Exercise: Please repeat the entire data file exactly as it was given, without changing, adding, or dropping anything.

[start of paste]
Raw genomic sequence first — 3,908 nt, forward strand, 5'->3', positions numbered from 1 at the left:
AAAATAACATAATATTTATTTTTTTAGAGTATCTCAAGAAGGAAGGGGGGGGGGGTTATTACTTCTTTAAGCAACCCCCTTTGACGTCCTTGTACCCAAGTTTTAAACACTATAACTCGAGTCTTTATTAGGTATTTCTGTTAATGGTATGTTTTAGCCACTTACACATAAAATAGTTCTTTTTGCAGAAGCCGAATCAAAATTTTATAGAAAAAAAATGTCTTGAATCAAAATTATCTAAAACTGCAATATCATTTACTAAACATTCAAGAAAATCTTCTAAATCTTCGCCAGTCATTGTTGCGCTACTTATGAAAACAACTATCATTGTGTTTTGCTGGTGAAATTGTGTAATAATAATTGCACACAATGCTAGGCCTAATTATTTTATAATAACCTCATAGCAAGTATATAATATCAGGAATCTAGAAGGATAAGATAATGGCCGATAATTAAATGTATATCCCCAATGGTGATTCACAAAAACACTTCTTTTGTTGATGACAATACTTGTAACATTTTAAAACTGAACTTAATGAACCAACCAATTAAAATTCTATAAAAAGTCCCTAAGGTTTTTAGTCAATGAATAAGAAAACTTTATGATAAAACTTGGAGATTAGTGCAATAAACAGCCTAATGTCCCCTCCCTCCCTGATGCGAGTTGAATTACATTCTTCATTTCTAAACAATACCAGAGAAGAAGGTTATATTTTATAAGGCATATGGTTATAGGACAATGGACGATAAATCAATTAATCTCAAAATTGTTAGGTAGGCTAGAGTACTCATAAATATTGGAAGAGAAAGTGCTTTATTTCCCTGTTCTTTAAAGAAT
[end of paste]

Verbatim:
Raw genomic sequence first — 3,908 nt, forward strand, 5'->3', positions numbered from 1 at the left:
AAAATAACATAATATTTATTTTTTTAGAGTATCTCAAGAAGGAAGGGGGGGGGGGTTATTACTTCTTTAAGCAACCCCCTTTGACGTCCTTGTACCCAAGTTTTAAACACTATAACTCGAGTCTTTATTAGGTATTTCTGTTAATGGTATGTTTTAGCCACTTACACATAAAATAGTTCTTTTTGCAGAAGCCGAATCAAAATTTTATAGAAAAAAAATGTCTTGAATCAAAATTATCTAAAACTGCAATATCATTTACTAAACATTCAAGAAAATCTTCTAAATCTTCGCCAGTCATTGTTGCGCTACTTATGAAAACAACTATCATTGTGTTTTGCTGGTGAAATTGTGTAATAATAATTGCACACAATGCTAGGCCTAATTATTTTATAATAACCTCATAGCAAGTATATAATATCAGGAATCTAGAAGGATAAGATAATGGCCGATAATTAAATGTATATCCCCAATGGTGATTCACAAAAACACTTCTTTTGTTGATGACAATACTTGTAACATTTTAAAACTGAACTTAATGAACCAACCAATTAAAATTCTATAAAAAGTCCCTAAGGTTTTTAGTCAATGAATAAGAAAACTTTATGATAAAACTTGGAGATTAGTGCAATAAACAGCCTAATGTCCCCTCCCTCCCTGATGCGAGTTGAATTACATTCTTCATTTCTAAACAATACCAGAGAAGAAGGTTATATTTTATAAGGCATATGGTTATAGGACAATGGACGATAAATCAATTAATCTCAAAATTGTTAGGTAGGCTAGAGTACTCATAAATATTGGAAGAGAAAGTGCTTTATTTCCCTGTTCTTTAAAGAAT